These problems are only amplified by the moments where the inspiration shines through. Gluttony is a conceptual triumph, built entirely out of giant tongue bridges, mouth gates and digestive organs. Charon’s Ferry is another exceptional moment: the normal ferryman and his boat traded for a hulking beast. Characters, too, often show sparks of creative genius. Human faces are problematic, but most enemy types are as twisted as a tornado. It wouldn’t make a difference to the game’s final score, but we’d love to pore over the concept art design documents.
Above: Yup, you can dress as Isaaac from Dead Space
It would be easy to get bogged down in the swampy mire that is Dante’s Inferno’s wealth of problems for quite a few more pages, yet it’s worth celebrating what Visceral Games’ latest gorefest does right: copying God of War. Dante’s Inferno isn’t just a 3D action game with uncanny similarities to God of War. It’s a clone, to the point where we’re stunned Sony’s lawyers haven’t been called in for a chat. Instead of Greek gods and crumbling ruins we’ve got sinners and circles of Hell, but the colour of the coating is irrelevant when the cake underneath is the same.
Of course, our fairytale doesn’t quite end there. While Dante’s poem is the perfect set-up for the title (iconic location, memorable beasties, nine clear-cut levels and a fight with Lucifer to round it all off – the game practically designed itself) the execution sits far closer to the ‘good’ marker than it does the ‘great’.
Enemy archetypes can be split into three major categories: grunts, heavies and bosses. The first is the fodder. Unbaptized babies, zombie-esque warriors… they’ll nip and scratch but Dante can dispose of them with ease. The heavies take a little more punishment (actually, a lot more later on), and include a couple of scrotum-wrenchingly tough foes you’ll be happy to see the entrails of.
Monsters from both categories, however, permeate through all of Hell’s nine circles without explanation. Babies appear in almost every level. Harlots also traverse Lust’s barriers and appear elsewhere for no discernible reason other than Visceral not designing enough bespoke enemies for each environment. Don’t ask us why there are more bloated blood-balloons in Heresy than there are in Gluttony as we simply do not know. Laziness would be our suggestion.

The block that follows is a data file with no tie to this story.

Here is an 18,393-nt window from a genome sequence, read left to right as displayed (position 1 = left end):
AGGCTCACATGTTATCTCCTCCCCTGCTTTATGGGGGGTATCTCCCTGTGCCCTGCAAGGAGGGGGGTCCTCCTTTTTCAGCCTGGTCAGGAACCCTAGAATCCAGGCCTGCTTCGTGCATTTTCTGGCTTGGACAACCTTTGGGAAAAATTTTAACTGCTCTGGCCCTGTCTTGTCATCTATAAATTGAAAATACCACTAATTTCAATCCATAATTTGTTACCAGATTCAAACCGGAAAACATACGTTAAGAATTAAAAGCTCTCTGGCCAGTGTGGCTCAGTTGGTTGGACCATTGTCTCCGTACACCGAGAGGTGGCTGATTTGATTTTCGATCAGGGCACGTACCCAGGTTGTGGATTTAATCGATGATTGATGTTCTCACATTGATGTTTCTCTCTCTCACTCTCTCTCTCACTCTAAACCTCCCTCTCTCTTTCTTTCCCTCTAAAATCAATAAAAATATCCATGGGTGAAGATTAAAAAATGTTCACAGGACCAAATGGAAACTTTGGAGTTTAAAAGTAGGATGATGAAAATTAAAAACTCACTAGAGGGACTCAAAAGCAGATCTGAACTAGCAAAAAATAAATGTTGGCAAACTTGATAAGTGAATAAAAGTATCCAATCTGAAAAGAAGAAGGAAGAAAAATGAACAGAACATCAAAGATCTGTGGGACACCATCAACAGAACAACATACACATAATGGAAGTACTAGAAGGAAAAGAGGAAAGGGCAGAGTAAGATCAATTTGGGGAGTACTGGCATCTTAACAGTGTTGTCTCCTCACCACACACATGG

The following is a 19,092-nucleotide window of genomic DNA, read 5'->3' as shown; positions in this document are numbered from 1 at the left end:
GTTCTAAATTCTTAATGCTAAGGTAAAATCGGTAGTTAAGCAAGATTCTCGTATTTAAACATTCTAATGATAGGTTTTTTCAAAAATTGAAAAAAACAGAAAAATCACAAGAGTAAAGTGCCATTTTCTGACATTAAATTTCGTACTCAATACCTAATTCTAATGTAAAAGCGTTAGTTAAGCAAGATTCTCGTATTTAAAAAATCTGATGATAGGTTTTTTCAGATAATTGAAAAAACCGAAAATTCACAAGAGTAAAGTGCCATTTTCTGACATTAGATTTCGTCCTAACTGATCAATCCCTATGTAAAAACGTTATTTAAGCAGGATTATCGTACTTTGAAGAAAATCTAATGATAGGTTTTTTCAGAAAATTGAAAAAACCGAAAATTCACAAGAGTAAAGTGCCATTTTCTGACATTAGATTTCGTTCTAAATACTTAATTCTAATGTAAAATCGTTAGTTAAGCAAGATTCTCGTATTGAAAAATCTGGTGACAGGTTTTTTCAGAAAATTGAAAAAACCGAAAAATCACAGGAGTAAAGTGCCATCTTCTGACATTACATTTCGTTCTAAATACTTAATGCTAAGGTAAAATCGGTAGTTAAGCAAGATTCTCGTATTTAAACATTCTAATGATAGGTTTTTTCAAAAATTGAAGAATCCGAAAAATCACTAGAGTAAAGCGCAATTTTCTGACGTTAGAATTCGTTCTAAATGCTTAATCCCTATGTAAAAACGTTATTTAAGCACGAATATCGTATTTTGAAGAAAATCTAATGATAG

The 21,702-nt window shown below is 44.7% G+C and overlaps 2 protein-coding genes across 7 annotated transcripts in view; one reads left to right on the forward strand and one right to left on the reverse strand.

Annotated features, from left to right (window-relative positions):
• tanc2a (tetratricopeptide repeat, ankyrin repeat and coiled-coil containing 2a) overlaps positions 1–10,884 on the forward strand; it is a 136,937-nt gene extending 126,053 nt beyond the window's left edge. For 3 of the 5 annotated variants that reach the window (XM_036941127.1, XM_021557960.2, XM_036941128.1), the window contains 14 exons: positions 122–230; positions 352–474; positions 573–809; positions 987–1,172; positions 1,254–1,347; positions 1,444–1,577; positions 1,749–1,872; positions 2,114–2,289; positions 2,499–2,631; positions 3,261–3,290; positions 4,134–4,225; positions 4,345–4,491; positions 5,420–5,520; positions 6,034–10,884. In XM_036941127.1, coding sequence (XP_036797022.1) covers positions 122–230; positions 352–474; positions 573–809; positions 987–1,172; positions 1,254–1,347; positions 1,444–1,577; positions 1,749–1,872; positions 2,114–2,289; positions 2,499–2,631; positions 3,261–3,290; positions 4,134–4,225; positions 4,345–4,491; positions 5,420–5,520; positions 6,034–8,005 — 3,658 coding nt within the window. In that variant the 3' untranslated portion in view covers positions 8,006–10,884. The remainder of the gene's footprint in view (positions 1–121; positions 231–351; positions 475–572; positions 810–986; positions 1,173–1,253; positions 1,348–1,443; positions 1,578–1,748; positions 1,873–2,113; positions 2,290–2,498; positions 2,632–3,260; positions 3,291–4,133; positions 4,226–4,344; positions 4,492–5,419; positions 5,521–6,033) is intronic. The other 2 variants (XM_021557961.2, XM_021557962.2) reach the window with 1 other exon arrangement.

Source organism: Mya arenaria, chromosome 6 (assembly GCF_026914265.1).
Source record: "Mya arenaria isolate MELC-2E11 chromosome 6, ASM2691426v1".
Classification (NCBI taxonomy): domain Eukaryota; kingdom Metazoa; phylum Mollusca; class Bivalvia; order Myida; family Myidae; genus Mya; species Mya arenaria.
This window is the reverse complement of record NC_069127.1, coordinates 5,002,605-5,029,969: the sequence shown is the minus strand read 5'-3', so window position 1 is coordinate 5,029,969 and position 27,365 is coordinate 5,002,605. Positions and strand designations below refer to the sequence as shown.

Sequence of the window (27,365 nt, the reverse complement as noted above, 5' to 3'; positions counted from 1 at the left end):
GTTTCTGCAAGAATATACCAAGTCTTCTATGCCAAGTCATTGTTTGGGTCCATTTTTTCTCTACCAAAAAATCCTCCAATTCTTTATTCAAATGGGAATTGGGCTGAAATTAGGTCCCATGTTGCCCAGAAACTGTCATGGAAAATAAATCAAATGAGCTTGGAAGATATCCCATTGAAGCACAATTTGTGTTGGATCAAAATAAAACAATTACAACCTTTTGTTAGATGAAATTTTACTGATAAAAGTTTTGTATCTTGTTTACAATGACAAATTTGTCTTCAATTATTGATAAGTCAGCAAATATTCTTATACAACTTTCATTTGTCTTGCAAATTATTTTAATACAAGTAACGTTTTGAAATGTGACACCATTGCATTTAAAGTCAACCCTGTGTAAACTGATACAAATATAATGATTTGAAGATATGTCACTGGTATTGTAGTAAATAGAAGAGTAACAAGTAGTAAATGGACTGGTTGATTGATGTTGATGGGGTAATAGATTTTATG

Happily Dante’s fighting mechanics fare better than the continuity. His upgrade tree revolves around two weapons: the holy cross and the unholy scythe. You can either punish or absolve enemies to earn experience in the relevant alignment, opening up extra moves and abilities. Souls are also harvested from monsters, but this currency is universal and isn’t assigned to either of Dante’s weapons. In the course of a single play-through it’s possible to max out one path and most of the second, which proves to be useful given later enemies’ invincibility to certain magic. Attributes can then be further boosted by equipping relics snatched from demons (these relics also level up, but only gain EXP if equipped so you’ll need to choose wisely).
As well as the standard beasties there are 27 crying historical figures dotted around the underworld who need to be dealt with one way or the other. For some reason Visceral has seen fit to use this idea as a vessel for a rolling commentary on the struggle for righteousness. It usually only takes a single button press and a flick of the analogue sticks to punish a sinner, but effort is required to free somebody from the shackles of their sins. If you choose to help any of the 27 damned you’ll be transported to a sin-catching button-matching minigame frighteningly similar to Dance Dance Revolution. The idea is a colossal misfire. The 40-second game is simply a rhythm action title on mute, and unsurprisingly it’s a chore to complete.
Otherwise combat works exactly as you’d expect, with last-minute blocks triggering counters and ridiculous combo opportunities opening up for the most dexterous fingers. Dante dodges attacks with a flick of the right stick, an input that even interrupts attacking animations if need be. Hardly an upheaval, but it’s the single feature where Dante’s gets one over on God of War. Every now and then you’ll find a small area with an obscured camera angle or two, but for the most part everything works neatly without ever excelling. Often the temptation to spam the long-ranged cross attacks is too great to pass up, not to mention too effective to ignore. If difficulty is the problem, however, the options screen comes to the rescue: toughness can be raised and lowered on the fly.
The unfortunate launch date hasn’t helped Dante’s cause. One month after Bayonetta’s weapon-juggling combopalooza, the stunted list of Dante’s skills makes for grim reading, and while the games aren’t directly comparable anybody who comes to this after Platinum Games’ masterpiece will feel short-changed. They’re very different spectacles though, and during those few moments of brilliance when Visceral’s vision shines through you’ll happily choose to forgive Dante’s Inferno’s less imaginative portions. God of War is a mighty tough act to emulate and Inferno clearly isn’t in the same league, but though this copycat is flawed it’s a guilty pleasure for those who can’t wait for the real thing.
Feb 3, 2010